As I renovated my kitchen over the past few months, a lot of people asked me how I managed to survive without a kitchen for so long. So for my inaugural post, I decided to answer this question (spoiler alert: living without a kitchen isn’t as bad as it sounds).
I began renovating my kitchen this past summer. Now, six months later, the kitchen has only just returned to a usable state with running water and a working stove. In the intervening months, I washed dishes in the bathroom sink and prepared countless meals using only a toaster, a microwave, and a George Foreman Grill. It was challenging at first, but I quickly adapted to life without a kitchen, and I’d like to think that I’m a better cook for the experience.
Before demolition began on my old kitchen, I set up a little temporary kitchen in my living room. It consisted of a small table for food prep and eating, an old mini-fridge, a toaster, a microwave, and a George Foreman Grill. It looked a lot like something you might find in a college dorm room. In fact, as I thought about preparing food using this temporary set up, it felt like a chance to redo my college culinary experience. Only this time I would rely less on macaroni and cheese, peanut butter, and pop-tarts and would focus on using fresh ingredients.
It was late summer when the renovation began, and it was too hot to do much cooking anyway. So I started out making a lot of cold meals. Salads with fresh produce, nuts, and cheese were an early mainstay of my kitchenless diet. Stuffed avocados were another favorite – tuna salad prepared with mayonnaise, lime juice, and bell pepper, spooned over half of a pitted and pealed avocado made for a quick, satisfying meal. Adding cilantro, green onion, dried chile, or whatever else I happened to have on hand provided some interesting variation on this basic recipe.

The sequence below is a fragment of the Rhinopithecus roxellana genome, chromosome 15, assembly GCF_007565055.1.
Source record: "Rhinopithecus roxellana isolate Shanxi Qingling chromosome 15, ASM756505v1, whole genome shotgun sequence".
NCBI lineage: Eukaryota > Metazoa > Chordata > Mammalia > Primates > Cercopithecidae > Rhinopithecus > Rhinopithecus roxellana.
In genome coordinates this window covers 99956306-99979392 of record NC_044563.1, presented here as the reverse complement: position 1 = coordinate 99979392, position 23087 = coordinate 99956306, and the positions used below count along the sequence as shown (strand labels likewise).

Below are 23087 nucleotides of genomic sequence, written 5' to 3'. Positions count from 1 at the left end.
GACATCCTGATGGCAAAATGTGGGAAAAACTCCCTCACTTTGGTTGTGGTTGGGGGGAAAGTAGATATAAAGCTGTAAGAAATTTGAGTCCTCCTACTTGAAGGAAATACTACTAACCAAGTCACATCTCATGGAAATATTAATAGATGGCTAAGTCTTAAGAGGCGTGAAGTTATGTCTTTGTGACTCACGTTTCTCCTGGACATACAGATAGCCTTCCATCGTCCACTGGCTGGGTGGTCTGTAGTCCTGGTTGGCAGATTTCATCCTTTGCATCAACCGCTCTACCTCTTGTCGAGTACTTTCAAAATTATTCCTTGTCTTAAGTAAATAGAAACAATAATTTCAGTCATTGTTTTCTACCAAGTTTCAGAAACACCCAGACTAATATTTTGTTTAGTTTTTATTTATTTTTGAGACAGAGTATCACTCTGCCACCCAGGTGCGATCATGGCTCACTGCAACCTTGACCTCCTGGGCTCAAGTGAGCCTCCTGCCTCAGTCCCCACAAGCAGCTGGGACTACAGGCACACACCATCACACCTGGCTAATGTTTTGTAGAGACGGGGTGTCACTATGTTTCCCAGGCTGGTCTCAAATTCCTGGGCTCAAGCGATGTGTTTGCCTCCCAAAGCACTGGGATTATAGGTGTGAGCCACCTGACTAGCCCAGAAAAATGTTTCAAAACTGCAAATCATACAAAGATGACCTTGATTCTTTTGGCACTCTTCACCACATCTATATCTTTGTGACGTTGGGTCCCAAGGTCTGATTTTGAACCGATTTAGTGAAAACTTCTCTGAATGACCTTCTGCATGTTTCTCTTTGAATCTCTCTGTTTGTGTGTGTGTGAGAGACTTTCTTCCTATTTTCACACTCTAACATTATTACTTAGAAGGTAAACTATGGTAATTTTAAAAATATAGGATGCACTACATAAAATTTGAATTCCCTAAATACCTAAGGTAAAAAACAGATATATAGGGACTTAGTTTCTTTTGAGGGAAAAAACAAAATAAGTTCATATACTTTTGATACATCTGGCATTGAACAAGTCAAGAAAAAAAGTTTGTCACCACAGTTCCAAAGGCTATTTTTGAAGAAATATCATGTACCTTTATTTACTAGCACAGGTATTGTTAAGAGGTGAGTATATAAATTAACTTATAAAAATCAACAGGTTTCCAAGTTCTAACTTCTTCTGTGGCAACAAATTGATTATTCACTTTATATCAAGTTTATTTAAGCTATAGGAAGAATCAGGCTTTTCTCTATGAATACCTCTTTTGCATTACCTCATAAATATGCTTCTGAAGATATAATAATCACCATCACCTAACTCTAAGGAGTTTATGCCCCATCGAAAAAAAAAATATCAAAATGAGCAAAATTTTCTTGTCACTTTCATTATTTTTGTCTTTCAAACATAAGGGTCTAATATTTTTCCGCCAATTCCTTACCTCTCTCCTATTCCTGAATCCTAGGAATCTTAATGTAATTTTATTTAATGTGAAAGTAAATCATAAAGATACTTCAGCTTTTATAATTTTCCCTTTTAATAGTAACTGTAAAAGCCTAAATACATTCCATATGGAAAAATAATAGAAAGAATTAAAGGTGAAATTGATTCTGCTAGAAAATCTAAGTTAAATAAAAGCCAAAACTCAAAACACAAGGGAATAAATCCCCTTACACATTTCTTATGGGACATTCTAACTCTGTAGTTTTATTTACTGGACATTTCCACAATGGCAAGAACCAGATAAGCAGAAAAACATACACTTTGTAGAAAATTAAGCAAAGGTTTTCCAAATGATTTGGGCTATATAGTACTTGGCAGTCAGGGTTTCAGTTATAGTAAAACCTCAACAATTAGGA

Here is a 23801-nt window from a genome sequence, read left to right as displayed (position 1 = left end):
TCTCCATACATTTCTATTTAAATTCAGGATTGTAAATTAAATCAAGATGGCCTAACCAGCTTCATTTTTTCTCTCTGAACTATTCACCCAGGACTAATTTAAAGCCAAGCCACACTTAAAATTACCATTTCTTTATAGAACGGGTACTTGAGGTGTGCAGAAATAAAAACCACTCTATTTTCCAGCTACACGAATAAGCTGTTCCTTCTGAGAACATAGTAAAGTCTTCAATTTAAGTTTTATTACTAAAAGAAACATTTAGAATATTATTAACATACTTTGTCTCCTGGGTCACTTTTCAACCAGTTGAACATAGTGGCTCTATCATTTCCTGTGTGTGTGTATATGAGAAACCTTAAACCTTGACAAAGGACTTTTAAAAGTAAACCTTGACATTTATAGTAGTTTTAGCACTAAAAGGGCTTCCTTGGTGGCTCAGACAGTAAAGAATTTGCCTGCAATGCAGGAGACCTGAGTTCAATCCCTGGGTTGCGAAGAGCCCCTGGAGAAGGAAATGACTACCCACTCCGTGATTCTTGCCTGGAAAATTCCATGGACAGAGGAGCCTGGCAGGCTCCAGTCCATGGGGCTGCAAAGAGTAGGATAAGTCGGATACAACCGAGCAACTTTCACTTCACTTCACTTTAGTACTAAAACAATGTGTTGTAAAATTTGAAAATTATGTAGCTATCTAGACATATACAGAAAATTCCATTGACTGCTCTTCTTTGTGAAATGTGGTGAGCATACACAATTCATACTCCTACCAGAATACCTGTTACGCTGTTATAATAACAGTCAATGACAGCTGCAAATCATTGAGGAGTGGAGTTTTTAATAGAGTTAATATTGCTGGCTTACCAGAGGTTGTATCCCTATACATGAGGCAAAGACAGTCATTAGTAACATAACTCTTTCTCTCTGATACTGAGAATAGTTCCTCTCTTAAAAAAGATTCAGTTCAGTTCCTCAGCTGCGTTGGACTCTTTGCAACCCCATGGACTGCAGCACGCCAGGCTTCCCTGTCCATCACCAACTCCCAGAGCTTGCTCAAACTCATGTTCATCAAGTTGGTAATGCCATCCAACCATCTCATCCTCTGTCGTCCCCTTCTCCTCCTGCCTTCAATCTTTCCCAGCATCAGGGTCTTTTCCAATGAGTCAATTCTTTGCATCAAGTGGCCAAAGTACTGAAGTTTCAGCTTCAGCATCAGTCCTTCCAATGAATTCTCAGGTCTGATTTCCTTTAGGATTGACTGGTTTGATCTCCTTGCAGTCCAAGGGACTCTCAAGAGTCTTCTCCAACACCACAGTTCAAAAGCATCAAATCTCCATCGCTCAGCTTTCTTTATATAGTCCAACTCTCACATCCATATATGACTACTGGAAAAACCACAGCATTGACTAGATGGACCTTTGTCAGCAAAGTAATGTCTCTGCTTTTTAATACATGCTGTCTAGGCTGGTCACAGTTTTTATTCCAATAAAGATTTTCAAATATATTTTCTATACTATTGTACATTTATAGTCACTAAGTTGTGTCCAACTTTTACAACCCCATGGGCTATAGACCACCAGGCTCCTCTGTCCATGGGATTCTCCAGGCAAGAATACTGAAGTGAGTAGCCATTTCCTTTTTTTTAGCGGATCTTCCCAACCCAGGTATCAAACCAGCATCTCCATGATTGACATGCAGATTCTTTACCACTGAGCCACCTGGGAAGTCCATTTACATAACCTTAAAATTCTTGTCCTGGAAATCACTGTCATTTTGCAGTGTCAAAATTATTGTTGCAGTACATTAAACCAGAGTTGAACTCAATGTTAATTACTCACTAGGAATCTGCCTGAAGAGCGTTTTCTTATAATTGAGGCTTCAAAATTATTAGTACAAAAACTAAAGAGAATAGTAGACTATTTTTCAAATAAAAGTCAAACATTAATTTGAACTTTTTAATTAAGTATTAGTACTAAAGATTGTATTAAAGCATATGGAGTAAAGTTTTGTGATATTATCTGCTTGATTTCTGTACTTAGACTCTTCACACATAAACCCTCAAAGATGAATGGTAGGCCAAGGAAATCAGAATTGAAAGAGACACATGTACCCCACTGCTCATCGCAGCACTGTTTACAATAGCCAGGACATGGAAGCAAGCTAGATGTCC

Without a kitchen sink or a dishwasher, I had to wash all of my dirty dishes in the bathroom sink or the bathtub. This was inconvenient to say the least. So I quickly found myself planning out meals around the amount of dirty dishes they would create. Do I really need a separate bowl for that side salad, I would ask myself. Why not just finish my bowl of rice and beans first and then use the same bowl for the salad?
As winter approached, I began to crave hot, hearty meals, and this was when the George Foreman Grill became indispensable. For a quick lunch, I often used the grill to make grilled cheese sandwiches – cheddar and sweet pickle and cheddar and apple became two of my favorite variations. And for dinners, grilled asparagus or eggplant were simple but delicious side dishes. It was around this time that I began to realize that it’s important, even without a kitchen, to dedicate time to preparing a meal. At least once or twice a week, I spent extra time putting together a meal that required multiple components. I found that the prep work and wait time involved in putting together a complex meal is almost as important as actually eating the food. Rather than just throwing something into the microwave, the extra time required to season and grill vegetables, or to put together a plate of smoked salmon, bread, and cheese, makes it feel like a proper meal. And I’ve found that when I put extra time and effort into a meal, I also take extra time to sit down with my girlfriend to enjoy the food and each other’s company.
On the other hand, when you’re living without a kitchen, there’s the constant temptation to eat out or order in, and I gave into this temptation more than a few times. Eating out is convenient, but it’s also expensive, and eating lots of rich, restaurant food gets old fast. So I made a real effort to prepare my own meals as often as possible. But let’s be honest, not having a kitchen is a great excuse to indulge in some guilty pleasures, and there was a definite uptick in the amount of pizza, potato chips, store-bought cookies, and other junk food I consumed over the past few months.
Living without a kitchen for so long has made me more conscious of the complexity of a meal and the number of ingredients I use. For the past few months I’ve focused on preparing efficient, simple, satisfying meals. And even now that I have access to a brand new, well-equipped kitchen, I plan to continue this focus on simplicity in my cooking. Of course, it will be fun to make some more complicated meals. But there’s a lot to be said for being able to quickly put together a meal after a long day at work using just a few ingredients.